New York Times Faces Huge Backlash for Media Bias
The New York Times faced a massive amount of online backlash over what people saw as “blatant media bias.” The controversy came because of the description the paper used of the GOP candidate in the Wisconsin Senate race.
The Times was making a report on the debate this past Thursday between Republican Senator Ron Johnson, the incumbent, and Mandela Barnes, his Democratic opponent for Wisconsin’s United States Senate seat.
Senator Johnson and Lt. Gov. Mandela Barnes of Wisconsin had what everyone considered to be a respectful first debate. They both met again on Sunday night, but this debate would feature the opportunity for rebuttals making the interaction much more lively.
The New York Times wrote a tweet that described Johnson as a “leading peddler of misinformation” while describing Barnes as a “liberal Democrat who has been touted as one of the party’s rising stars.”
Critics immediately made their feelings known to The Times on social media.
“I’m sensing a mild leaning towards one of the candidates over the other. It’s subtle, but if you look closely, I think you’ll be able to see what I found,” one person tweeted.
“Not even making a show of pretense anymore,” replied Jon Levine of the New York Post.
“This has to be one of the most jaw dropping examples of blatant media bias in existence,” another tweet read.
“NYT at least isn’t trying to hide its extreme partisanship, bias and electioneering,” read another response.
“It’s subtle, but if you really look closely, you can detect ways in which the media inserts its bias,” joked one commenter.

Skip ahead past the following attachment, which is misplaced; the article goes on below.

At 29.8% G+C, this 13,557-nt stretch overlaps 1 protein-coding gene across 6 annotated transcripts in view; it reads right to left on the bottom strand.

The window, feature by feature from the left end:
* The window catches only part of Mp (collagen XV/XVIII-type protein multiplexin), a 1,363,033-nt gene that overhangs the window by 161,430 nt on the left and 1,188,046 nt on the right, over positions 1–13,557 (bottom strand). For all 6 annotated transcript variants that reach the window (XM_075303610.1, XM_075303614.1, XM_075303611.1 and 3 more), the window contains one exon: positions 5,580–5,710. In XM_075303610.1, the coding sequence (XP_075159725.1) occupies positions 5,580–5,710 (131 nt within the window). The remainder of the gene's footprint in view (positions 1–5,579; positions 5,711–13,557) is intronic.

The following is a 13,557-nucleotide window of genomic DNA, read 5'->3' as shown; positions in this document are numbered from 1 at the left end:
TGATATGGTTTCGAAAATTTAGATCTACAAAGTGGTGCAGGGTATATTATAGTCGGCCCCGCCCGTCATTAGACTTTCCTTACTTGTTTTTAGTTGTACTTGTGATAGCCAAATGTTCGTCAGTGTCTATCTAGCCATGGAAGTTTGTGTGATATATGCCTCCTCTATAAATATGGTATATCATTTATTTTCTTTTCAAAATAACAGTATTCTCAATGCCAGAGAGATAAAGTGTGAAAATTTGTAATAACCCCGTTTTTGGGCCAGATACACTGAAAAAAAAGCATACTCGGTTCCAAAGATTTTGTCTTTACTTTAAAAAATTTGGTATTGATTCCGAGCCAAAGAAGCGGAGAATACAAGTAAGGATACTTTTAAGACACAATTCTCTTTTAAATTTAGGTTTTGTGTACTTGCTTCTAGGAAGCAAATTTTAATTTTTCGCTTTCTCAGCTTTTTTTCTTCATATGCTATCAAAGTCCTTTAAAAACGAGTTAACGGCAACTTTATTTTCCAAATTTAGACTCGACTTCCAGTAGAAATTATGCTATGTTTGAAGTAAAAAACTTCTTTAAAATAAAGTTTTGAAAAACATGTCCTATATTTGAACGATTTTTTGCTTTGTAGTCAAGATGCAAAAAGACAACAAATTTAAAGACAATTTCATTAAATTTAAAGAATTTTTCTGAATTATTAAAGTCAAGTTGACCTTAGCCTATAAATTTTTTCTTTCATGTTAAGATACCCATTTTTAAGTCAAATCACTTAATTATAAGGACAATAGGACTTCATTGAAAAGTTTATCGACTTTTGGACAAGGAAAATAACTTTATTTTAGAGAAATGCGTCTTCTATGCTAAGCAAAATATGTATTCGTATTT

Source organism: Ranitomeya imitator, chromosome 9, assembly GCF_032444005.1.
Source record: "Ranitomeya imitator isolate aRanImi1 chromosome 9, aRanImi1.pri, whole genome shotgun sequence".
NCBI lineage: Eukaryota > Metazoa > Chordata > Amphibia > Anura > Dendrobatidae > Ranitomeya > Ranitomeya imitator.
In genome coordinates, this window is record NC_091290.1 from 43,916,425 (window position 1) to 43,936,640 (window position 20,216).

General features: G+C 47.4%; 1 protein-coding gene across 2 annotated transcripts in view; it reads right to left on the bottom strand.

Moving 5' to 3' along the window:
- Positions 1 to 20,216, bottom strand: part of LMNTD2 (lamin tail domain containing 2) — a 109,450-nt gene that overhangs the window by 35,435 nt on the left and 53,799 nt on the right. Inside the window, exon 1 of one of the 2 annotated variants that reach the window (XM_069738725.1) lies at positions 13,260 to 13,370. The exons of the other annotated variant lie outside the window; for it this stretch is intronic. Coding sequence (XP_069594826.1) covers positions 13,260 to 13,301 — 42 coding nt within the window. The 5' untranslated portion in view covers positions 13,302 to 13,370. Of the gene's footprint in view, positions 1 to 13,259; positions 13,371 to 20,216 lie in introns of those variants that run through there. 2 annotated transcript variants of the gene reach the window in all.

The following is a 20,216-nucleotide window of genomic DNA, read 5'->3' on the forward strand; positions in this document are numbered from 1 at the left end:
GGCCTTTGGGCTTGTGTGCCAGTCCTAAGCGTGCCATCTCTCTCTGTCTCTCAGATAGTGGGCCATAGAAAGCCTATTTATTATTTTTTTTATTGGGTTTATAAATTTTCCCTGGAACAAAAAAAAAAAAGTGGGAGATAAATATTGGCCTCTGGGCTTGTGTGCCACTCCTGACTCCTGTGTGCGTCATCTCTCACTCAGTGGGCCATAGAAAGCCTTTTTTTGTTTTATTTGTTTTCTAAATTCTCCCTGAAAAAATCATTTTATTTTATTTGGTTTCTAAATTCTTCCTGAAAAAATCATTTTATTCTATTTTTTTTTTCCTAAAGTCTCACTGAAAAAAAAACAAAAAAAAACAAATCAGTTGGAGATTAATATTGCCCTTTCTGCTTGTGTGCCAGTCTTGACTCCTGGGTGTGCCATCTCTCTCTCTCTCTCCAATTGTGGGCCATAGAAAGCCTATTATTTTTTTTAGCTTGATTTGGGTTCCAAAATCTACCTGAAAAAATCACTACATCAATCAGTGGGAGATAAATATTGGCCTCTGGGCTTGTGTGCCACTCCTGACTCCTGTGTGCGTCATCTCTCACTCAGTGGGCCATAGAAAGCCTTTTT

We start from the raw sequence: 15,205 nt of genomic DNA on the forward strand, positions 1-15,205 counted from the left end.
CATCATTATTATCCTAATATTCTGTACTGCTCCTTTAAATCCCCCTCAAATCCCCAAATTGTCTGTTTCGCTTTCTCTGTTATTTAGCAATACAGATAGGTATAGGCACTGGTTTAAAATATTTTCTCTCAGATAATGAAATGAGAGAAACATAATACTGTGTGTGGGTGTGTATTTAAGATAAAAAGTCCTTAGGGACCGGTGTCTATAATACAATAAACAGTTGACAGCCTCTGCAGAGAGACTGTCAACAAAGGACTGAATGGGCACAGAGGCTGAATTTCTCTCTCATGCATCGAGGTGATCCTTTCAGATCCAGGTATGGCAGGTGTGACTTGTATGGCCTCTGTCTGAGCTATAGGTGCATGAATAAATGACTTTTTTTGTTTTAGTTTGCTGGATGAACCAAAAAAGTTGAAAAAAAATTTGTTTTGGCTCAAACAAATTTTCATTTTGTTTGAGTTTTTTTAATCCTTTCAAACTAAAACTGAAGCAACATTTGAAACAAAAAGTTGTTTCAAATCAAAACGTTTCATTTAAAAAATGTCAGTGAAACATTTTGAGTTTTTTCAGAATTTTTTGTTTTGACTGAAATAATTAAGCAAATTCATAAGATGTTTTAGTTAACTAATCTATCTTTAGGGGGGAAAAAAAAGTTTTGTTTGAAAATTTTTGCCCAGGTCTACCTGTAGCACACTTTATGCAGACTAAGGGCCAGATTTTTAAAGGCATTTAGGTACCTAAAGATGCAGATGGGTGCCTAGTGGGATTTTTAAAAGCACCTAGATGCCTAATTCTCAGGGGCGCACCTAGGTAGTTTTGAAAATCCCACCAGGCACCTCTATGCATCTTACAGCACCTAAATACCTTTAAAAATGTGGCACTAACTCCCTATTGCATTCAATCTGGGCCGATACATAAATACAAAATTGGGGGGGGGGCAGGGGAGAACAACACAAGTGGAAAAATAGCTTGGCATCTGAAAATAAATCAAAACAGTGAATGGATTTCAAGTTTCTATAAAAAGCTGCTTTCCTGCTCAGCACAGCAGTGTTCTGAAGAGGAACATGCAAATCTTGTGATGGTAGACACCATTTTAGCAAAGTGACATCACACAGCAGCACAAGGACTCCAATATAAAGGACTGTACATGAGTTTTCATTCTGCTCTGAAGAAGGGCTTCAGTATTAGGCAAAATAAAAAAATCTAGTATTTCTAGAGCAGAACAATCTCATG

“Ron Johnson, a big smelly buttface, will debate Mandela Barnes, awesome person and rising Democratic star, a Black man and descendant of slaves, for the Wisconsin Senate seat, where Jacob Blake was brutally shot in the back,” noted another critic.
In the most recent polls on this race, Johnson had a fairly large lead over Barnes. The separation between the candidates was 52% to 46%. Most experts believe that Republicans will win enough seats in the midterms to get control of the House of Representatives, but the Senate will stay in control of the Democrats.
After a respectful first debate, Senator Ron Johnson and Lt. Gov Mandela Barnes of Wisconsin will debate again tonight at 7 p.m. ET. This time, the candidates will be allowed to offer rebuttals, which may result in a more lively hour. https://t.co/AtiOWnd87M pic.twitter.com/0RTzmbpAhp
— The New York Times (@nytimes) October 13, 2022